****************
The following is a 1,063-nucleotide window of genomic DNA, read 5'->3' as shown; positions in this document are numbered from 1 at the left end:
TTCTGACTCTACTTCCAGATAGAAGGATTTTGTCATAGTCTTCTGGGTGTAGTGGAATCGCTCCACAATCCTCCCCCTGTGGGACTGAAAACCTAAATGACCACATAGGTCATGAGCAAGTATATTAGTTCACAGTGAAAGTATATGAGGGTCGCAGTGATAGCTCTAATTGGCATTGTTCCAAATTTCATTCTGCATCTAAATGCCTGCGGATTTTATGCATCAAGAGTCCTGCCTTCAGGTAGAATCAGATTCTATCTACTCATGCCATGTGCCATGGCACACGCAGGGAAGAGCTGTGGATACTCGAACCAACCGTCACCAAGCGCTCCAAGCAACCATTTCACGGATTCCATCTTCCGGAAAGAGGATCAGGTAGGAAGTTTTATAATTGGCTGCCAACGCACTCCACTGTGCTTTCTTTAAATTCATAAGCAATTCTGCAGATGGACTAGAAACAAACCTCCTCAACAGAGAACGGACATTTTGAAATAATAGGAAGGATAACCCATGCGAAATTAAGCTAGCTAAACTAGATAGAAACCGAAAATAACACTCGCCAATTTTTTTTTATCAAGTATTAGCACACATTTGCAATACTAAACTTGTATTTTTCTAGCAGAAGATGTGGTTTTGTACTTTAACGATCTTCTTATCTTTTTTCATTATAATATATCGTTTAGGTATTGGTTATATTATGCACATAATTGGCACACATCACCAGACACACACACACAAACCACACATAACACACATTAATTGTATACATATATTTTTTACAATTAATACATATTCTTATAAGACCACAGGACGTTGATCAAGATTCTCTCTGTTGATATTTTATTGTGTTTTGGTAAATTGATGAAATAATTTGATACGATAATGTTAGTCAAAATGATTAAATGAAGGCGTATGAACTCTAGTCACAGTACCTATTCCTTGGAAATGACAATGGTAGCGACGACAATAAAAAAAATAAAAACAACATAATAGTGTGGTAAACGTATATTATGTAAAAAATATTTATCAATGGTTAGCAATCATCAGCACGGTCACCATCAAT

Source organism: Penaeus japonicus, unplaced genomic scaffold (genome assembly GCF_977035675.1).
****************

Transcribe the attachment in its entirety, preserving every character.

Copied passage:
The following is a 1,063-nucleotide window of genomic DNA, read 5'->3' as shown; positions in this document are numbered from 1 at the left end:
TTCTGACTCTACTTCCAGATAGAAGGATTTTGTCATAGTCTTCTGGGTGTAGTGGAATCGCTCCACAATCCTCCCCCTGTGGGACTGAAAACCTAAATGACCACATAGGTCATGAGCAAGTATATTAGTTCACAGTGAAAGTATATGAGGGTCGCAGTGATAGCTCTAATTGGCATTGTTCCAAATTTCATTCTGCATCTAAATGCCTGCGGATTTTATGCATCAAGAGTCCTGCCTTCAGGTAGAATCAGATTCTATCTACTCATGCCATGTGCCATGGCACACGCAGGGAAGAGCTGTGGATACTCGAACCAACCGTCACCAAGCGCTCCAAGCAACCATTTCACGGATTCCATCTTCCGGAAAGAGGATCAGGTAGGAAGTTTTATAATTGGCTGCCAACGCACTCCACTGTGCTTTCTTTAAATTCATAAGCAATTCTGCAGATGGACTAGAAACAAACCTCCTCAACAGAGAACGGACATTTTGAAATAATAGGAAGGATAACCCATGCGAAATTAAGCTAGCTAAACTAGATAGAAACCGAAAATAACACTCGCCAATTTTTTTTTATCAAGTATTAGCACACATTTGCAATACTAAACTTGTATTTTTCTAGCAGAAGATGTGGTTTTGTACTTTAACGATCTTCTTATCTTTTTTCATTATAATATATCGTTTAGGTATTGGTTATATTATGCACATAATTGGCACACATCACCAGACACACACACACAAACCACACATAACACACATTAATTGTATACATATATTTTTTACAATTAATACATATTCTTATAAGACCACAGGACGTTGATCAAGATTCTCTCTGTTGATATTTTATTGTGTTTTGGTAAATTGATGAAATAATTTGATACGATAATGTTAGTCAAAATGATTAAATGAAGGCGTATGAACTCTAGTCACAGTACCTATTCCTTGGAAATGACAATGGTAGCGACGACAATAAAAAAAATAAAAACAACATAATAGTGTGGTAAACGTATATTATGTAAAAAATATTTATCAATGGTTAGCAATCATCAGCACGGTCACCATCAAT

Source organism: Penaeus japonicus, unplaced genomic scaffold (genome assembly GCF_977035675.1).